Today is Burns Day, when Scots (here in Scotland and just about everywhere else in the world) celebrate the life and work of Robert (Rabbie) Burns. The celebrations often take the form of a Burns Supper at which the haggis takes pride of place, along with poetry and, of course, whisky. Here’s a wee round-up […]

Did you know that we translators have our own poet laureate – who’s also a pretty mean rapper? Here’s a sample: The deadline Ten thousand words for Friday OK that should be fine Two thousand words a day A good steady pace I must say Day one and all is going fine It’s telly tonight with […]

Alexander Anichkin’s blog post, When the Poet Died, was written a few months ago (June 2011) but makes timely reading today, Remembrance Sunday. Alexander’s post starts from his translation of Gilbert Bécaud’s song “Quand il est mort, le poète” (lyrics by Louis Amade). So it gives us an insight to the challenges faced by translators in translating songs (or […]

Words

24Aug10

This lovely video, produced by Everynone for Radiolab, has been doing the rounds on Twitter, so you may already have seen it. It bears repeat viewing, I think. It’s about words and also about our common humanity. I find it moving. Serendipity is a lovely word and a lovely concept. Shortly after watching the Words […]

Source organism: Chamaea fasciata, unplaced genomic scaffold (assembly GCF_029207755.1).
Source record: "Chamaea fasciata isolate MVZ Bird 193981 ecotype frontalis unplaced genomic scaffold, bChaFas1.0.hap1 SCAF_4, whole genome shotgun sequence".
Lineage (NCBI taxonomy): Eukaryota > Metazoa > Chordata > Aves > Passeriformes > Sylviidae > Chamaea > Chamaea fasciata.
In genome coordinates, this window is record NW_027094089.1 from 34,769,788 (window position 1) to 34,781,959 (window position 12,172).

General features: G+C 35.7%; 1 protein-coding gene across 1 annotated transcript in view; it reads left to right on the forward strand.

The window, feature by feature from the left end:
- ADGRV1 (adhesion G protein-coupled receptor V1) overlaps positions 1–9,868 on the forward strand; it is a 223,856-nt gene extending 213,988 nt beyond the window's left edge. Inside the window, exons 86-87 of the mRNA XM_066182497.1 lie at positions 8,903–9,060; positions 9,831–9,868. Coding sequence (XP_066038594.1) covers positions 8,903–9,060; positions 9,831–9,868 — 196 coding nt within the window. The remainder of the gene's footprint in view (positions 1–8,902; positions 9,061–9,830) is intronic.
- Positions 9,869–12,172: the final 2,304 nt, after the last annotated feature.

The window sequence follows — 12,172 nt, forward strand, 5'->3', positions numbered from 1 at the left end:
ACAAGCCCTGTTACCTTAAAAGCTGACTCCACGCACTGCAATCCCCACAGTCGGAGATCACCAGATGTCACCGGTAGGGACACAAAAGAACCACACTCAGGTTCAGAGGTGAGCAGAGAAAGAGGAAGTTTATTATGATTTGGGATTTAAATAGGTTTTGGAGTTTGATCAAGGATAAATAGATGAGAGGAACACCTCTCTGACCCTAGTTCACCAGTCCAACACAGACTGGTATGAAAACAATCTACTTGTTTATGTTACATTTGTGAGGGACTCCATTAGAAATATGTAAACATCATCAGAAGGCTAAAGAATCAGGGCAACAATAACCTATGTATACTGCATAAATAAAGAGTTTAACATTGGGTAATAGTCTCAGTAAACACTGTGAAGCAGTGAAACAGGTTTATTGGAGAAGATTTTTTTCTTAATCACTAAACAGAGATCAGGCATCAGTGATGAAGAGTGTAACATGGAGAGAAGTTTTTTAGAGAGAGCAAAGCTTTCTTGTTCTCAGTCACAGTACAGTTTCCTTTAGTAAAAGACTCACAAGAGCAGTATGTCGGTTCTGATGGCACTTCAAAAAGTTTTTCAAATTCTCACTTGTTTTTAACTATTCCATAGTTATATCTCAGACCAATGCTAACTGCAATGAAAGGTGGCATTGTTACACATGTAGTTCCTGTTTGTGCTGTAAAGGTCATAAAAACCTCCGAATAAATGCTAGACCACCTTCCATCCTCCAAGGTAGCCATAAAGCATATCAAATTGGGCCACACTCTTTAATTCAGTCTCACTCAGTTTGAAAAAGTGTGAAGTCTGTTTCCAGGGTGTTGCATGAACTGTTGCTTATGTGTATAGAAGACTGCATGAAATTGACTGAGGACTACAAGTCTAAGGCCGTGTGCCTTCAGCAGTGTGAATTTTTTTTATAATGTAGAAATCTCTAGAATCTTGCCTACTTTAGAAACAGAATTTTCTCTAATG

I wrote the other day about scent, as one of my favourite words (serendipity’s another). Scent isn’t a word you’d normally associate with the war in Afghanistan. But it cropped up in a Radio Scotland programme, Black Watch, 3 Scots: A War in Their Own Words, recounting life in the Afghan war zones. The account takes […]

My last post was about Britain’s Poet Laureate, Carol Ann Duffy. Today’s is about American poet Marianne Moore and her relationship with the US car industry. Marianne was a winner of the Helen Haire Levinson Prize, the Pulitzer Prize, the National Book Award, and the Bollingen Prize. In 1995, she was approached by David Wallace and Bob Young from Ford’s […]

My first post on this blog, on 1 May, celebrated Carol Ann Duffy’s appointment as Poet Laureate. Her first poem since then has been published in today’s Guardian. How it makes of your face a stone that aches to weep, of your heart a fist, clenched or thumping, sweating blood, of your tongue an iron latch […]

A good day to start a new blog about words and language. Carol Ann Duffy, born into a “left-wing, Catholic, working class” family in Glasgow’s Gorbals neighbourhood, has just been made Poet Laureate. Amazingly, the first woman ever to hold the position here in Britain. It’s heartening to read, courtesy of her BBC profile, that […]